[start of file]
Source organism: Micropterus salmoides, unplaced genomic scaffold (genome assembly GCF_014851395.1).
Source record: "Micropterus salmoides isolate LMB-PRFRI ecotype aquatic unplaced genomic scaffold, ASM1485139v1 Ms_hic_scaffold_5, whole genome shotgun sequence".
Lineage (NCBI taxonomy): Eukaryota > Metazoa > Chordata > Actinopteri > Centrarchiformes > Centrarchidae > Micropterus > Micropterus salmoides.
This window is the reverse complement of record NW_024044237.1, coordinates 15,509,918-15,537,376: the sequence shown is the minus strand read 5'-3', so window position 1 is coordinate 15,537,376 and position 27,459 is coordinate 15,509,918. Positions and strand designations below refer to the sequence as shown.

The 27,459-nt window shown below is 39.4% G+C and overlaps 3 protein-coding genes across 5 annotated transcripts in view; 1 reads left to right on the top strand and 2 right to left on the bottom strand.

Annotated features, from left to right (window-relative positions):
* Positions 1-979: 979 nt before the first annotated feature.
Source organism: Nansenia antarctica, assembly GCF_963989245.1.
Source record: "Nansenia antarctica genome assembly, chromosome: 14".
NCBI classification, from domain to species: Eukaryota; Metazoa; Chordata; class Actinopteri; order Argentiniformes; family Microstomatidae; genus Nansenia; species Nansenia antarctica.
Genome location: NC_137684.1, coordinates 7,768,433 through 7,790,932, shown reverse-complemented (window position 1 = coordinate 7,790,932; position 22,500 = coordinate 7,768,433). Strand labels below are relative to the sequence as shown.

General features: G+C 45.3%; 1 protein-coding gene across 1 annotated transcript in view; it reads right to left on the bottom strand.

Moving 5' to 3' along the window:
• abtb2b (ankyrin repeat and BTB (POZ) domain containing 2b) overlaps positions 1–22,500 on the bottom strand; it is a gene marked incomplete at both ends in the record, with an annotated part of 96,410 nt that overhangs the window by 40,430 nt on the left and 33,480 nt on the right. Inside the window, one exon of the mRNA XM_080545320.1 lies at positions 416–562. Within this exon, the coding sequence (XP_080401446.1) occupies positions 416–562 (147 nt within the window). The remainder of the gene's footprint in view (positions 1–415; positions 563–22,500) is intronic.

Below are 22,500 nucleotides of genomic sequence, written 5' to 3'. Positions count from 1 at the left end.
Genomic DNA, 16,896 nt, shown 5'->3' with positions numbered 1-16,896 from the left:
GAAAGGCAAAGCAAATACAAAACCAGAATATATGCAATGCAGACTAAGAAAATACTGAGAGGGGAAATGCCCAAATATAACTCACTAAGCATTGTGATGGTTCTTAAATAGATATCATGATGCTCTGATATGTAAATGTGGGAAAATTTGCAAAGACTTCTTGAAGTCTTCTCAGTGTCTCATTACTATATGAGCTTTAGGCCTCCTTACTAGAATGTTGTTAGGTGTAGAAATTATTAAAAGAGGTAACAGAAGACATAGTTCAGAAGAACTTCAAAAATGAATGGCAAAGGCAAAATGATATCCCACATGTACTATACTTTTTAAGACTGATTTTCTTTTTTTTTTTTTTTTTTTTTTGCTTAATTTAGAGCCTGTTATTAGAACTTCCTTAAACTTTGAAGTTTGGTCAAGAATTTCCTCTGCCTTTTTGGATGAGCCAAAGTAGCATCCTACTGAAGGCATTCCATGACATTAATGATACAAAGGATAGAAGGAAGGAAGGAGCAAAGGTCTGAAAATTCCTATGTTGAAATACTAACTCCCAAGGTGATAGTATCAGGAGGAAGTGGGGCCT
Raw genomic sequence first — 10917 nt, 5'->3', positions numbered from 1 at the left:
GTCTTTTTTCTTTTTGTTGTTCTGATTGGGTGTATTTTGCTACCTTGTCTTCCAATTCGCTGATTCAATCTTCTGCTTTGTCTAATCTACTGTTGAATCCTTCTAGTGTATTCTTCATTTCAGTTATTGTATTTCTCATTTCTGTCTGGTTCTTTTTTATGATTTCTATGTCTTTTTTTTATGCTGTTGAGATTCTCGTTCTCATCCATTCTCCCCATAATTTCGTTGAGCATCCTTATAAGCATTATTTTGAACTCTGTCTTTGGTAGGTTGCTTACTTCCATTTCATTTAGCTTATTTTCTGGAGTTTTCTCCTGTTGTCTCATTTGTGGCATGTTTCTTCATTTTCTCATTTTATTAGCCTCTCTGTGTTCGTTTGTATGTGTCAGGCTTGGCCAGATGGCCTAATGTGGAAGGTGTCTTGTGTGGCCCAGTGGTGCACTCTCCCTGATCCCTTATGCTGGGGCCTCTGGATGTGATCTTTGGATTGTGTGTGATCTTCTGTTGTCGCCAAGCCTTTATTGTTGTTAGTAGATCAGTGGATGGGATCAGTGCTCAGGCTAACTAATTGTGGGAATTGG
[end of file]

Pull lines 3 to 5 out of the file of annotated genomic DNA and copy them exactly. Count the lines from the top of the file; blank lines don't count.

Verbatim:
Lineage (NCBI taxonomy): Eukaryota > Metazoa > Chordata > Actinopteri > Centrarchiformes > Centrarchidae > Micropterus > Micropterus salmoides.
This window is the reverse complement of record NW_024044237.1, coordinates 15,509,918-15,537,376: the sequence shown is the minus strand read 5'-3', so window position 1 is coordinate 15,537,376 and position 27,459 is coordinate 15,509,918. Positions and strand designations below refer to the sequence as shown.

The 27,459-nt window shown below is 39.4% G+C and overlaps 3 protein-coding genes across 5 annotated transcripts in view; 1 reads left to right on the top strand and 2 right to left on the bottom strand.